Depression and writing seem to go hand in hand, at least they do for me. The hardest thing about the arts is pursuing a big picture and personal vision without experiencing discouragement.
If you are a creative, you will likely experience the dark night of the soul at some point in pursuing your art. If you’re an artist of any kind, you’ll likely admit that you’ve felt discouraged from time to time. As a matter of fact, I bet 99.9% of all artists have experienced waves of doubt and moments of self-loathing.
Depression isn’t easy for me to talk about, but this year I am vowing to write with more transparency, removed from fear.
One of my biggest fears, honestly, is how others perceive me.
And while we’re all allowed to be human, society tells us that we’re not all allowed to vocalize our imperfections. Instead, we feel we must airbrush the canvas of our lives until we’ve concealed any semblance of personal struggles and weaknesses.
I’ve fought against the need for medication for my depression with a host of holistic remedies, only to end up back on meds for multiple issues. For me, depression and insomnia go together, as they do for numerous others. On this blog, I refrained from writing heavily about my darkest moments, as I’m embarrassed that what I struggle with seems to come so easy for others. Some people make the simple act of joy the easiest to conquer, regardless of what they lack.
These abundant, organically happy folk don’t necessarily have a lot monetarily, but they’re rich with a contentment that can’t be purchased or manufactured. They’ve managed to strike a beautiful balance between humility and happiness, between self-confidence and empathy for others.
Perhaps artists are naturally moody; maybe it makes us decent at what we try to create. Maybe artists are just wired to walk around inflicted with the cloud of depression that seems almost impossible to shake without some sort of help or support. At the end of the day, creating anything meaningful is challenging but not as challenging as pursuing a very competitive and tough industry such as writing, film, music or any of the other fine arts.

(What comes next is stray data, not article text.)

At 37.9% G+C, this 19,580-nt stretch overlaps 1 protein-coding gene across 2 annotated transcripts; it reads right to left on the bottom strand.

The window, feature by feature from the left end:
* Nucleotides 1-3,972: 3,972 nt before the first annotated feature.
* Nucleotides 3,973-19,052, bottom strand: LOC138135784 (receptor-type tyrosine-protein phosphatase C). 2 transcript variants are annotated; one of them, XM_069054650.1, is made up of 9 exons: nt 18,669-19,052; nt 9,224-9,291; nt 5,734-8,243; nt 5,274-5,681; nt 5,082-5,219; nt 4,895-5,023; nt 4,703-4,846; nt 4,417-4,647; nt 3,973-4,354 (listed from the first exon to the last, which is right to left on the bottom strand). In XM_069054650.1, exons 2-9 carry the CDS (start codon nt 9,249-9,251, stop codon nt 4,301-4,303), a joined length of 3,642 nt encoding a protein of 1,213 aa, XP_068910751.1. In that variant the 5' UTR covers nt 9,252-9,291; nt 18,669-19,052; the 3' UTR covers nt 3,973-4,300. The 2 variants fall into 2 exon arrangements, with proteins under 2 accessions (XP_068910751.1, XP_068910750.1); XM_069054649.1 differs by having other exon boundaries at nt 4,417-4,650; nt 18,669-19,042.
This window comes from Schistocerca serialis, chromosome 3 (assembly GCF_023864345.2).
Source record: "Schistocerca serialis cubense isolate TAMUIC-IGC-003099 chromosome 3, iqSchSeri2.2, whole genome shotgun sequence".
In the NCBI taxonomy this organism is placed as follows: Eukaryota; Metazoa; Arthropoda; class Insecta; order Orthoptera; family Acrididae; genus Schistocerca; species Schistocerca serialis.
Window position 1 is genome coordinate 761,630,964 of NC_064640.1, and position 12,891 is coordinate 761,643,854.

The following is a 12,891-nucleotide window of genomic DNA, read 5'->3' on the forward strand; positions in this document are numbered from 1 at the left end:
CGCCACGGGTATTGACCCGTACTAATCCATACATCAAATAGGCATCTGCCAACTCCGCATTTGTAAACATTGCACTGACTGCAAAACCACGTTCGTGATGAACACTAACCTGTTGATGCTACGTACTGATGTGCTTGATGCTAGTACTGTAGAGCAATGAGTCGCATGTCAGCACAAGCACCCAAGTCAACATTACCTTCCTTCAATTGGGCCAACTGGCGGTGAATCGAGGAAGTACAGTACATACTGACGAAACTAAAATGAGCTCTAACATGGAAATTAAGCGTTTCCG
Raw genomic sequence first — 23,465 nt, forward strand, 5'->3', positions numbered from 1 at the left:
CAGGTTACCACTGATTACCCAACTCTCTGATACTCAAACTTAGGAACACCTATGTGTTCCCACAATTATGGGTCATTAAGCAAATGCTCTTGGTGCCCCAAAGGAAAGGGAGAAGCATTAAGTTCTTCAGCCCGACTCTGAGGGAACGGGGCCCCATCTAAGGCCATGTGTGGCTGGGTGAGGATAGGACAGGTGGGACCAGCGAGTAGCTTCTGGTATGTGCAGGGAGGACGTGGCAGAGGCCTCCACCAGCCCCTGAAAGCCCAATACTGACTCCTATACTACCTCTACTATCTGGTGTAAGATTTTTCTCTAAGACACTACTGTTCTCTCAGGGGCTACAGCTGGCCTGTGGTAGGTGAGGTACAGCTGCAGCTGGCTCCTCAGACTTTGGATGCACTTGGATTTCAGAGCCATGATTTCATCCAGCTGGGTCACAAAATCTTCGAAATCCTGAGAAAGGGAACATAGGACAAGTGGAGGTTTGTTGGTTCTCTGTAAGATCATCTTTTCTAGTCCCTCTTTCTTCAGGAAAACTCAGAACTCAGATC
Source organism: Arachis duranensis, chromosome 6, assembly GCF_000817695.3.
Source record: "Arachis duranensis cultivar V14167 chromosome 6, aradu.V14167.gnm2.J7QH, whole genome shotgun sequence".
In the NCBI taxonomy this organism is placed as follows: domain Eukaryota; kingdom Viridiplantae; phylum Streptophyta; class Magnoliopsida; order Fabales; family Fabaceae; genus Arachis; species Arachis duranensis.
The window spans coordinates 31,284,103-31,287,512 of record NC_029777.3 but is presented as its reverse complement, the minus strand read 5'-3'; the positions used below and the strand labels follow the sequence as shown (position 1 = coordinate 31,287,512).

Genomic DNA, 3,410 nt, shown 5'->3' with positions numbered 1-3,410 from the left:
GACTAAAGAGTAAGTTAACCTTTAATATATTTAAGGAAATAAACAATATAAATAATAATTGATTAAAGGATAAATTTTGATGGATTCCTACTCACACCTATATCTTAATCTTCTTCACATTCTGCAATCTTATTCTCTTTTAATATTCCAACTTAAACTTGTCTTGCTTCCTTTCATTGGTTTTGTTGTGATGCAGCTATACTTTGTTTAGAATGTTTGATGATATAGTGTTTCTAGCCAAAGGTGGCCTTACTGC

The Bottom Line:
Happiness is a constant, daily effort for me. And honestly, I shouldn’t feel ashamed to admit it but I do. Regardless, I will not allow fear of judgment to hide a very personal battle that at one point, almost totally destroyed me. And if I can help someone else going through the same by words of encouragement, it’s worth it. But, one can’t encourage without being completely transparent. And sometimes unabashed honesty is a little scary. I have to work at happiness every single day. Writing is my therapy. Writing has always saved me from myself.
Some days are better than others. I just hope if you are a writer or any type of artist who suffers from depression that you continue to work at happiness daily, too. All we can all ask for is balance and a silver lining in the clouds that seem to stalk us.
May the sun come out for all of us.